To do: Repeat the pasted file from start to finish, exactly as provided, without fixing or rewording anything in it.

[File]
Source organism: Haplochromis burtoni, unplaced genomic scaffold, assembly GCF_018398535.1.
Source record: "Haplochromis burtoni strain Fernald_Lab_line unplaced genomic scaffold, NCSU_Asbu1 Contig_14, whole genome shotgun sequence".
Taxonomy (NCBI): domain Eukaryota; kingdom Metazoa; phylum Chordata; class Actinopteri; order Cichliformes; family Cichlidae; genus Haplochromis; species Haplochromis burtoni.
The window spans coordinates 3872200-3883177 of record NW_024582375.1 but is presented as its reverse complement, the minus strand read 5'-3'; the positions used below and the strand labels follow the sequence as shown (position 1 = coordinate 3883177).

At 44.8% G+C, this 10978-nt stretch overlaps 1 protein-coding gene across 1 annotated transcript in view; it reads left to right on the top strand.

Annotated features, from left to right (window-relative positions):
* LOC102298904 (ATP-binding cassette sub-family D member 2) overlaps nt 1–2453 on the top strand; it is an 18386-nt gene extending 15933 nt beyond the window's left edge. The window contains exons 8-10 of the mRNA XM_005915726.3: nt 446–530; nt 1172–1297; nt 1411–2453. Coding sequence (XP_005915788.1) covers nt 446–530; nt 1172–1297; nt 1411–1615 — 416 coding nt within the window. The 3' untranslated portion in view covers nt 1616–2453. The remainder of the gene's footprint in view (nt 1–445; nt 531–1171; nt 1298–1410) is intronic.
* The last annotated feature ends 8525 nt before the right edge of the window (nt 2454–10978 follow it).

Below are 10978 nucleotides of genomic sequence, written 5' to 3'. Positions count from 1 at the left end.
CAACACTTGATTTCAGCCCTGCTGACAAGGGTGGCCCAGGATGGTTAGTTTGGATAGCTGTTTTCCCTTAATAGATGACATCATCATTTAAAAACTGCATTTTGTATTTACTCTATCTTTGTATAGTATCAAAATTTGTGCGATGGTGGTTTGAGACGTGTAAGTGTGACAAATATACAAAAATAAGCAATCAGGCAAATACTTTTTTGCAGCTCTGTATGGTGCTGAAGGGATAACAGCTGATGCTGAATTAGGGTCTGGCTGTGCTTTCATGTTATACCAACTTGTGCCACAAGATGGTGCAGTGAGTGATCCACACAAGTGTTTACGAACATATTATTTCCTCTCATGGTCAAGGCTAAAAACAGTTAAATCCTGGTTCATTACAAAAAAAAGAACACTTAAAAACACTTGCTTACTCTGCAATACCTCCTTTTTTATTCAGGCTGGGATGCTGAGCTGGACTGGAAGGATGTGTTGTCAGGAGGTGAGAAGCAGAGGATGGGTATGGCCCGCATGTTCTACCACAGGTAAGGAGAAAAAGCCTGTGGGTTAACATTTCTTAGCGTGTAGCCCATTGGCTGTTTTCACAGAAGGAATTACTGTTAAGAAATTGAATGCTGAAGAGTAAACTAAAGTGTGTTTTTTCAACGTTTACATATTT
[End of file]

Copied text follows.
Source organism: Haplochromis burtoni, unplaced genomic scaffold, assembly GCF_018398535.1.
Source record: "Haplochromis burtoni strain Fernald_Lab_line unplaced genomic scaffold, NCSU_Asbu1 Contig_14, whole genome shotgun sequence".
Taxonomy (NCBI): domain Eukaryota; kingdom Metazoa; phylum Chordata; class Actinopteri; order Cichliformes; family Cichlidae; genus Haplochromis; species Haplochromis burtoni.
The window spans coordinates 3872200-3883177 of record NW_024582375.1 but is presented as its reverse complement, the minus strand read 5'-3'; the positions used below and the strand labels follow the sequence as shown (position 1 = coordinate 3883177).

At 44.8% G+C, this 10978-nt stretch overlaps 1 protein-coding gene across 1 annotated transcript in view; it reads left to right on the top strand.

Annotated features, from left to right (window-relative positions):
* LOC102298904 (ATP-binding cassette sub-family D member 2) overlaps nt 1–2453 on the top strand; it is an 18386-nt gene extending 15933 nt beyond the window's left edge. The window contains exons 8-10 of the mRNA XM_005915726.3: nt 446–530; nt 1172–1297; nt 1411–2453. Coding sequence (XP_005915788.1) covers nt 446–530; nt 1172–1297; nt 1411–1615 — 416 coding nt within the window. The 3' untranslated portion in view covers nt 1616–2453. The remainder of the gene's footprint in view (nt 1–445; nt 531–1171; nt 1298–1410) is intronic.
* The last annotated feature ends 8525 nt before the right edge of the window (nt 2454–10978 follow it).

Below are 10978 nucleotides of genomic sequence, written 5' to 3'. Positions count from 1 at the left end.
CAACACTTGATTTCAGCCCTGCTGACAAGGGTGGCCCAGGATGGTTAGTTTGGATAGCTGTTTTCCCTTAATAGATGACATCATCATTTAAAAACTGCATTTTGTATTTACTCTATCTTTGTATAGTATCAAAATTTGTGCGATGGTGGTTTGAGACGTGTAAGTGTGACAAATATACAAAAATAAGCAATCAGGCAAATACTTTTTTGCAGCTCTGTATGGTGCTGAAGGGATAACAGCTGATGCTGAATTAGGGTCTGGCTGTGCTTTCATGTTATACCAACTTGTGCCACAAGATGGTGCAGTGAGTGATCCACACAAGTGTTTACGAACATATTATTTCCTCTCATGGTCAAGGCTAAAAACAGTTAAATCCTGGTTCATTACAAAAAAAAGAACACTTAAAAACACTTGCTTACTCTGCAATACCTCCTTTTTTATTCAGGCTGGGATGCTGAGCTGGACTGGAAGGATGTGTTGTCAGGAGGTGAGAAGCAGAGGATGGGTATGGCCCGCATGTTCTACCACAGGTAAGGAGAAAAAGCCTGTGGGTTAACATTTCTTAGCGTGTAGCCCATTGGCTGTTTTCACAGAAGGAATTACTGTTAAGAAATTGAATGCTGAAGAGTAAACTAAAGTGTGTTTTTTCAACGTTTACATATTT